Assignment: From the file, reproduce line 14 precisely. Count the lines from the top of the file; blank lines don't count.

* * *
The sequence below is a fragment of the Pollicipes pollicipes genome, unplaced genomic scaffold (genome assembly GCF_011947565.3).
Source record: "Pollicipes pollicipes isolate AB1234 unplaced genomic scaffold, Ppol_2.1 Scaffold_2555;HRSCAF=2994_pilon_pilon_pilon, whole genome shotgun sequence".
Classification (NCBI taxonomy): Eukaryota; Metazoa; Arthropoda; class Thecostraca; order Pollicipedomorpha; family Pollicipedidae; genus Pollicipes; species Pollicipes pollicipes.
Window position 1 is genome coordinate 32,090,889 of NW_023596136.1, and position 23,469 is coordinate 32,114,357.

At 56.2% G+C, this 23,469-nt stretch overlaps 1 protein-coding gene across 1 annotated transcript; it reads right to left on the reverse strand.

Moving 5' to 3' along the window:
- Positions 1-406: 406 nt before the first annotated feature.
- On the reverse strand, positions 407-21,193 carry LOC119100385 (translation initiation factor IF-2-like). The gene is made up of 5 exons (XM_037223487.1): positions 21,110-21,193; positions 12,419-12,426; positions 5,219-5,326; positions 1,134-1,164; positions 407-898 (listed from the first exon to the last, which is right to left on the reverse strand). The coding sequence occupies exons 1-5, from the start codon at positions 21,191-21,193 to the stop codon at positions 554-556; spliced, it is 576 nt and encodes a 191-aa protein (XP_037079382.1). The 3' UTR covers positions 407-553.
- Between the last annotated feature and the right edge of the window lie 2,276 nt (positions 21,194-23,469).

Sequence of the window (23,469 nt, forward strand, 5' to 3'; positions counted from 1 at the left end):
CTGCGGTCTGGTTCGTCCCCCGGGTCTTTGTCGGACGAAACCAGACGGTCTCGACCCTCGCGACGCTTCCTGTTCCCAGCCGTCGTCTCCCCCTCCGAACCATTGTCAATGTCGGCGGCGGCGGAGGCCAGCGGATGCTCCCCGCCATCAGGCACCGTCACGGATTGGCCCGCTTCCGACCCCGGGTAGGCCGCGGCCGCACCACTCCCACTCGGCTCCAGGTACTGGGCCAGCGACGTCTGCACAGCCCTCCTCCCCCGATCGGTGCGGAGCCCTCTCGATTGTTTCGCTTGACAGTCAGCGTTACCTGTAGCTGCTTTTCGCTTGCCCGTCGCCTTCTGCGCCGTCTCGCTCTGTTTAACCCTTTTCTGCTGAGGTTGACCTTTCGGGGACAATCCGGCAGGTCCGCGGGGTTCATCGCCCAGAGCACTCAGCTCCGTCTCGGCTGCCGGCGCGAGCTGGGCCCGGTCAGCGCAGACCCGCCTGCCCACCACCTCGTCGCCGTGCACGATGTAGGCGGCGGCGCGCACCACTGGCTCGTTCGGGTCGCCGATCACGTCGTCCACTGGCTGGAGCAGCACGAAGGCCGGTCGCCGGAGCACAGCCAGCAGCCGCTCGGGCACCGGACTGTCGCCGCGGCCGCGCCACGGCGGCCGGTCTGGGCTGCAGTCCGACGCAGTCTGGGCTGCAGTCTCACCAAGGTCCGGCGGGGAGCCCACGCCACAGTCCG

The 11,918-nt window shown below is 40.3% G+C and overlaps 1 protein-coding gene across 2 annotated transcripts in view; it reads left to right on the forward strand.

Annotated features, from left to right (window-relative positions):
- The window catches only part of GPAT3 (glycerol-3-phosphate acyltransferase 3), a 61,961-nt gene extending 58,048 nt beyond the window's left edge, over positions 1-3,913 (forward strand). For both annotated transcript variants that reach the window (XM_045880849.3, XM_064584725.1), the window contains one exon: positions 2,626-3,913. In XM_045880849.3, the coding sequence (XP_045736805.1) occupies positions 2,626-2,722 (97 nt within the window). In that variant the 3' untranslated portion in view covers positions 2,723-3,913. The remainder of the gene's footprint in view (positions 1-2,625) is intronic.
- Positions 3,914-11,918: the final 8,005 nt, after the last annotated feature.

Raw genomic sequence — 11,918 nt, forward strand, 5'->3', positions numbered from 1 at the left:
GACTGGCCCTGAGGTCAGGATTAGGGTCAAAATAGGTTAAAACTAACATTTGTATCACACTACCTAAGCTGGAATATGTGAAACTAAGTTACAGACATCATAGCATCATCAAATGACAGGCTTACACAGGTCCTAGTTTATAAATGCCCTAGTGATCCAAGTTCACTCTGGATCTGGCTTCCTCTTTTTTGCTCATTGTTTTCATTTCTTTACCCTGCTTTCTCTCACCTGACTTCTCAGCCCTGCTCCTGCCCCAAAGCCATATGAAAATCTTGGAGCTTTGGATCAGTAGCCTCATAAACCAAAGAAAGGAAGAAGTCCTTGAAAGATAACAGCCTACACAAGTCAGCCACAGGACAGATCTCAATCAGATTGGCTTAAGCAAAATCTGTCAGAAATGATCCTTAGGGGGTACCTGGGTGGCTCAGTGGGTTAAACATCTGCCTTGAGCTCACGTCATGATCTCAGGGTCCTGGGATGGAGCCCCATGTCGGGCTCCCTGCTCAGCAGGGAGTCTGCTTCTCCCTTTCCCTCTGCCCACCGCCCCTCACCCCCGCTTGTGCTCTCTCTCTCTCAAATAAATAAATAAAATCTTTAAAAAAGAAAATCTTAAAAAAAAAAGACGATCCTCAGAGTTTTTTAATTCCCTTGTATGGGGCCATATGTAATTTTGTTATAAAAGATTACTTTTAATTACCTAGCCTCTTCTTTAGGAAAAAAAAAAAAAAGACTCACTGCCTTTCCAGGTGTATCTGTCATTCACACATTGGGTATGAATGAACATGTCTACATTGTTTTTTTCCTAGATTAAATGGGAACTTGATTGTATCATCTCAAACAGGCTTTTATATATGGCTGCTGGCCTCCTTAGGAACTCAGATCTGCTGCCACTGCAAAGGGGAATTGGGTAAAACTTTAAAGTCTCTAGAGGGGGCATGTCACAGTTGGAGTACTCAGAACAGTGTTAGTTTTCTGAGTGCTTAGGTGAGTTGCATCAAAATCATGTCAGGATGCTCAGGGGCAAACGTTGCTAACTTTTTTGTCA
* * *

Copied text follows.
- The window catches only part of GPAT3 (glycerol-3-phosphate acyltransferase 3), a 61,961-nt gene extending 58,048 nt beyond the window's left edge, over positions 1-3,913 (forward strand). For both annotated transcript variants that reach the window (XM_045880849.3, XM_064584725.1), the window contains one exon: positions 2,626-3,913. In XM_045880849.3, the coding sequence (XP_045736805.1) occupies positions 2,626-2,722 (97 nt within the window). In that variant the 3' untranslated portion in view covers positions 2,723-3,913. The remainder of the gene's footprint in view (positions 1-2,625) is intronic.